Reformed Churchmen

We are Confessional Calvinists and a Prayer Book Church-people. In 2012, we remembered the 350th anniversary of the 1662 Book of Common Prayer; also, we remembered the 450th anniversary of John Jewel's sober, scholarly, and Reformed "An Apology of the Church of England." In 2013, we remembered the publication of the "Heidelberg Catechism" and the influence of Reformed theologians in England, including Heinrich Bullinger's Decades. For 2014: Tyndale's NT translation. For 2015, John Roger, Rowland Taylor and Bishop John Hooper's martyrdom, burned at the stakes. Books of the month. December 2014: Alan Jacob's "Book of Common Prayer" at: January 2015: A.F. Pollard's "Thomas Cranmer and the English Reformation: 1489-1556" at: February 2015: Jaspar Ridley's "Thomas Cranmer" at:

Thursday, November 6, 2014

November 716 A.D.—Present. Westbury Priory and Holy Trinity Church, Westbury on Trym, Bristol; John Wycliffe a Canon from 1362-1384; Upon Dissolution in Henry VIII’s Day, Became a Parish Church

November 716 A.D.—Present.  Westbury Priory and Holy Trinity Church, Westbury on Trym, Bristol;  John Wycliffe a Canon from 1362-1384;  Upon Dissolution in Henry VIII’s Day, Became a Parish Church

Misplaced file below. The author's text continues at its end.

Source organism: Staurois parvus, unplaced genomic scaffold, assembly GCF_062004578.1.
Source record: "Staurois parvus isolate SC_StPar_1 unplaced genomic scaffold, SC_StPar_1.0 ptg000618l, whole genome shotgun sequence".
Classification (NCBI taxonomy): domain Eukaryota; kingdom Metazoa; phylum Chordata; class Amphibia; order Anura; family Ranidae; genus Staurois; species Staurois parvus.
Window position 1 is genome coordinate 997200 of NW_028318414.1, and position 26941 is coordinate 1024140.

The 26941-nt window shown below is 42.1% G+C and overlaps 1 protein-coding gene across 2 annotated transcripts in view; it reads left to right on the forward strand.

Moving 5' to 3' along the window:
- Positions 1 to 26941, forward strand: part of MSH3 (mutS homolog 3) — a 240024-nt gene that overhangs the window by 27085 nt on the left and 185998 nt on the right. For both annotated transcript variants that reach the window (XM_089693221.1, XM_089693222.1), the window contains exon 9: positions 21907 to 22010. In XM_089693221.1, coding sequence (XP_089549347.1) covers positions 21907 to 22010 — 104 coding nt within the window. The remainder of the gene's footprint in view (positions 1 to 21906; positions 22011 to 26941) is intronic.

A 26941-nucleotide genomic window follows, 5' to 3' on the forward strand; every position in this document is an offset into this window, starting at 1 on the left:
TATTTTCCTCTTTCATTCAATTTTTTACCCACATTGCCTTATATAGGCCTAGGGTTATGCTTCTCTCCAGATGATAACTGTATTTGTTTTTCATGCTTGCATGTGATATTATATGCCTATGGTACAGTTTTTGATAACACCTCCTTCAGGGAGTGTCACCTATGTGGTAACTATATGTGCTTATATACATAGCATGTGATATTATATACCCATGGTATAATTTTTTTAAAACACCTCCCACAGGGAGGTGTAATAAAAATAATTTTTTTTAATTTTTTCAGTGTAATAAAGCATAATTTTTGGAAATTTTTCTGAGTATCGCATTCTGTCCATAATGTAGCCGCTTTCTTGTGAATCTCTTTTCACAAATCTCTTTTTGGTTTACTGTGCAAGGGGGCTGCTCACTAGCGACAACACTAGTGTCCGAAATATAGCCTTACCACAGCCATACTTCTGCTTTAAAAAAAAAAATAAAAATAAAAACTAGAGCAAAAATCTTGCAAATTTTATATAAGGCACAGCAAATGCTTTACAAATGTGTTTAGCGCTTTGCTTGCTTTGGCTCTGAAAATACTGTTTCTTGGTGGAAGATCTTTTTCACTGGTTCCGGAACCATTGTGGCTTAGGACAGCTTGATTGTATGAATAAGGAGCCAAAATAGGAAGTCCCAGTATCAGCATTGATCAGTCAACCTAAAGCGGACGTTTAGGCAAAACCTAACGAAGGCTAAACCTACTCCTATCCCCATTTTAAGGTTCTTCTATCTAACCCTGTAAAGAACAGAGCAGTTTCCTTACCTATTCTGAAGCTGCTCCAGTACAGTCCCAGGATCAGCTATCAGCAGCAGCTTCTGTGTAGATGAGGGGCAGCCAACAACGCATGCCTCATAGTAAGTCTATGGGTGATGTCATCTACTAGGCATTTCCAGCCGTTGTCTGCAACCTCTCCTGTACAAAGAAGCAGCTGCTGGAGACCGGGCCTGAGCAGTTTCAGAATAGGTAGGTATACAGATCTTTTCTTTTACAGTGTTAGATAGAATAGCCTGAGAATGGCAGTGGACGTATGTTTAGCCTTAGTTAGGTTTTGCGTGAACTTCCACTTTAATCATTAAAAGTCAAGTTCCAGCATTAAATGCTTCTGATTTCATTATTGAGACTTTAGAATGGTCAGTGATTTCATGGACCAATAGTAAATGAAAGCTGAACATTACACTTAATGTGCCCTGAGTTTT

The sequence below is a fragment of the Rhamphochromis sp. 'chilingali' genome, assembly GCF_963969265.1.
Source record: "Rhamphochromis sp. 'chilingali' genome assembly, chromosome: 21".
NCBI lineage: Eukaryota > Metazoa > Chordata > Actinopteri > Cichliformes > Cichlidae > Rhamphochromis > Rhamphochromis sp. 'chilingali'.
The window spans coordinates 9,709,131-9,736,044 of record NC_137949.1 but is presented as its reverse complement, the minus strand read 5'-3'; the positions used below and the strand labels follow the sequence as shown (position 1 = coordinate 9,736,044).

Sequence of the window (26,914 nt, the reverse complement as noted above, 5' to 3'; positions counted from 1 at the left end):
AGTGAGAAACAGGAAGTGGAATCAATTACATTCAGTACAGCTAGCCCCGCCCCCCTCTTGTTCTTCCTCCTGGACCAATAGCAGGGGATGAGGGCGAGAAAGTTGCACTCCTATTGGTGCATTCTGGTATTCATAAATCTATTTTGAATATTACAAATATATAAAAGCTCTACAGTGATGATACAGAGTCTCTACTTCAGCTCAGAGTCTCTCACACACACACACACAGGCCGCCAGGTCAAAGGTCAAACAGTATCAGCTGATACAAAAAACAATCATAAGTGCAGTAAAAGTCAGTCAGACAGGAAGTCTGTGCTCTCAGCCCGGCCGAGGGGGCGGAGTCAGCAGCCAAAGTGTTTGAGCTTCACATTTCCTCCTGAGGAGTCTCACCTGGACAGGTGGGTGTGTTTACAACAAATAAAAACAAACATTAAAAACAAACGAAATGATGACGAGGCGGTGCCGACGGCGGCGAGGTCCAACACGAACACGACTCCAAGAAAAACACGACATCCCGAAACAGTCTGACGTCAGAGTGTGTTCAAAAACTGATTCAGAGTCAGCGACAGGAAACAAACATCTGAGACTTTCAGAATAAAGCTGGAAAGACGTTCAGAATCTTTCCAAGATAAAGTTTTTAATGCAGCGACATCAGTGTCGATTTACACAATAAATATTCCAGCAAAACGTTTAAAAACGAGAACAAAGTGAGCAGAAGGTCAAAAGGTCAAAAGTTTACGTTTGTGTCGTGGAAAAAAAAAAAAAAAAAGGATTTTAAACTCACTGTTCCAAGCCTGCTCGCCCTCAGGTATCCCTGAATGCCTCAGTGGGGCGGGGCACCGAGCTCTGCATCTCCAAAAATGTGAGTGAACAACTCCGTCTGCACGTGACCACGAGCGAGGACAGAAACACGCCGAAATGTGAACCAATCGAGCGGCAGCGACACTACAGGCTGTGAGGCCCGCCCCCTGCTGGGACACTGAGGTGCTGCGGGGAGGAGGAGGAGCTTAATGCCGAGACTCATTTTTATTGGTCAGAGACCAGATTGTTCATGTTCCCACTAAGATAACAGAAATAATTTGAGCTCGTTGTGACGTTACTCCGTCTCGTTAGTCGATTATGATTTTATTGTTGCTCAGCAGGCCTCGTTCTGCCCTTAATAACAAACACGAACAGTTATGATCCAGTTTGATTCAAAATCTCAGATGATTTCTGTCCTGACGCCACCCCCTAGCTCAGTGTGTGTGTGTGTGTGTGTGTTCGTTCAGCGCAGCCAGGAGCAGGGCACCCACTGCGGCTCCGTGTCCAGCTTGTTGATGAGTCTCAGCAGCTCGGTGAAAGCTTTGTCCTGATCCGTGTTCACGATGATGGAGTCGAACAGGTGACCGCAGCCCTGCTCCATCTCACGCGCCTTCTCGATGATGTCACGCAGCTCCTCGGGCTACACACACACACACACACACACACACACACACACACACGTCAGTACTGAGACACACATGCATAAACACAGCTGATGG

Saxon minster, a college of secular priests founded in 716 A.D.  Granted to Worcester in 824 A.D.  Probably destroyed in 9th century Danish raids.   Refounded c. 963-964 by Bishop Oswald.   The parochial parish, Holy Trinity Church, Westbury on Trym, was built on the site.

Holy Trinity Church, Westbury on Trym

From Wikipedia, the free encyclopedia

Holy Trinity Church
061203 ukbris wotch 01.jpg
The church tower.
Holy Trinity Church, Westbury on Trym is located in Bristol
Holy Trinity Church, Westbury on Trym
Shown within Bristol
Basic information
Bristol, England
Architectural description
15th century

Holy Trinity Church (grid reference ST564770) is a Church of England parish church in Westbury-on-Trym, Bristol, England.

The first church on the site was established in the 8th century. In the 10th century a Benedictine priory was founded. Construction of the present building began in the early 13th century and it has been rebuilt several times since. It has been designated by English Heritage as a grade I listed building.[1]